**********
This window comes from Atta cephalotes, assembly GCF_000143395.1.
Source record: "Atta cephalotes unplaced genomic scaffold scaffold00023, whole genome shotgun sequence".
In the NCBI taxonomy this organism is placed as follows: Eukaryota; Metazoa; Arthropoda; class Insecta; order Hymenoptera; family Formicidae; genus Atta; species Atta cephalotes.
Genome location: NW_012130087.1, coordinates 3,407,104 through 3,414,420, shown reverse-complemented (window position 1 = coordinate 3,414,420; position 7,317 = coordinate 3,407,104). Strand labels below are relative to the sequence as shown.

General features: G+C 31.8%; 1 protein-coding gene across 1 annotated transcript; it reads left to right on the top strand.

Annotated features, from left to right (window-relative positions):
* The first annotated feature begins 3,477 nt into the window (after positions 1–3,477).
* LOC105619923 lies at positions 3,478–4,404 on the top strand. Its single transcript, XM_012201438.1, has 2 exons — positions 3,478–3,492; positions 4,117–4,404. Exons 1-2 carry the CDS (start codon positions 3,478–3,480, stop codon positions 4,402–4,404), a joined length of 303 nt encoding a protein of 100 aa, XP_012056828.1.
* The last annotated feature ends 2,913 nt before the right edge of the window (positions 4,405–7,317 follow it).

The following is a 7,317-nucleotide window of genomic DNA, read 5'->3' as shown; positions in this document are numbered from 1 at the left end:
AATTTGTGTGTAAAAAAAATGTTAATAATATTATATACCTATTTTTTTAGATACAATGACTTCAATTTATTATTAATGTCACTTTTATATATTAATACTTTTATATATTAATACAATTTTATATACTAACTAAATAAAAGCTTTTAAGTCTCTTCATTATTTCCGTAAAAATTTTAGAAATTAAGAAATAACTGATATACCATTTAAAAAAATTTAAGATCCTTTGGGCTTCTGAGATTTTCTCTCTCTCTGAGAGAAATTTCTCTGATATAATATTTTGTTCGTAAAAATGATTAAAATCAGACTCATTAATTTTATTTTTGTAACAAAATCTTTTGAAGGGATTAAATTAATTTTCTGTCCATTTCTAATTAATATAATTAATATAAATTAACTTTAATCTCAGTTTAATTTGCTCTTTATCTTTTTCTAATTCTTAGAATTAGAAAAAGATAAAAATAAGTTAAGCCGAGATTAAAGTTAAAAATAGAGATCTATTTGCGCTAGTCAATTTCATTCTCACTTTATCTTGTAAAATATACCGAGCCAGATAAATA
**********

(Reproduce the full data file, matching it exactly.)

This window comes from Atta cephalotes, assembly GCF_000143395.1.
Source record: "Atta cephalotes unplaced genomic scaffold scaffold00023, whole genome shotgun sequence".
In the NCBI taxonomy this organism is placed as follows: Eukaryota; Metazoa; Arthropoda; class Insecta; order Hymenoptera; family Formicidae; genus Atta; species Atta cephalotes.
Genome location: NW_012130087.1, coordinates 3,407,104 through 3,414,420, shown reverse-complemented (window position 1 = coordinate 3,414,420; position 7,317 = coordinate 3,407,104). Strand labels below are relative to the sequence as shown.

General features: G+C 31.8%; 1 protein-coding gene across 1 annotated transcript; it reads left to right on the top strand.

Annotated features, from left to right (window-relative positions):
* The first annotated feature begins 3,477 nt into the window (after positions 1–3,477).
* LOC105619923 lies at positions 3,478–4,404 on the top strand. Its single transcript, XM_012201438.1, has 2 exons — positions 3,478–3,492; positions 4,117–4,404. Exons 1-2 carry the CDS (start codon positions 3,478–3,480, stop codon positions 4,402–4,404), a joined length of 303 nt encoding a protein of 100 aa, XP_012056828.1.
* The last annotated feature ends 2,913 nt before the right edge of the window (positions 4,405–7,317 follow it).

The following is a 7,317-nucleotide window of genomic DNA, read 5'->3' as shown; positions in this document are numbered from 1 at the left end:
AATTTGTGTGTAAAAAAAATGTTAATAATATTATATACCTATTTTTTTAGATACAATGACTTCAATTTATTATTAATGTCACTTTTATATATTAATACTTTTATATATTAATACAATTTTATATACTAACTAAATAAAAGCTTTTAAGTCTCTTCATTATTTCCGTAAAAATTTTAGAAATTAAGAAATAACTGATATACCATTTAAAAAAATTTAAGATCCTTTGGGCTTCTGAGATTTTCTCTCTCTCTGAGAGAAATTTCTCTGATATAATATTTTGTTCGTAAAAATGATTAAAATCAGACTCATTAATTTTATTTTTGTAACAAAATCTTTTGAAGGGATTAAATTAATTTTCTGTCCATTTCTAATTAATATAATTAATATAAATTAACTTTAATCTCAGTTTAATTTGCTCTTTATCTTTTTCTAATTCTTAGAATTAGAAAAAGATAAAAATAAGTTAAGCCGAGATTAAAGTTAAAAATAGAGATCTATTTGCGCTAGTCAATTTCATTCTCACTTTATCTTGTAAAATATACCGAGCCAGATAAATA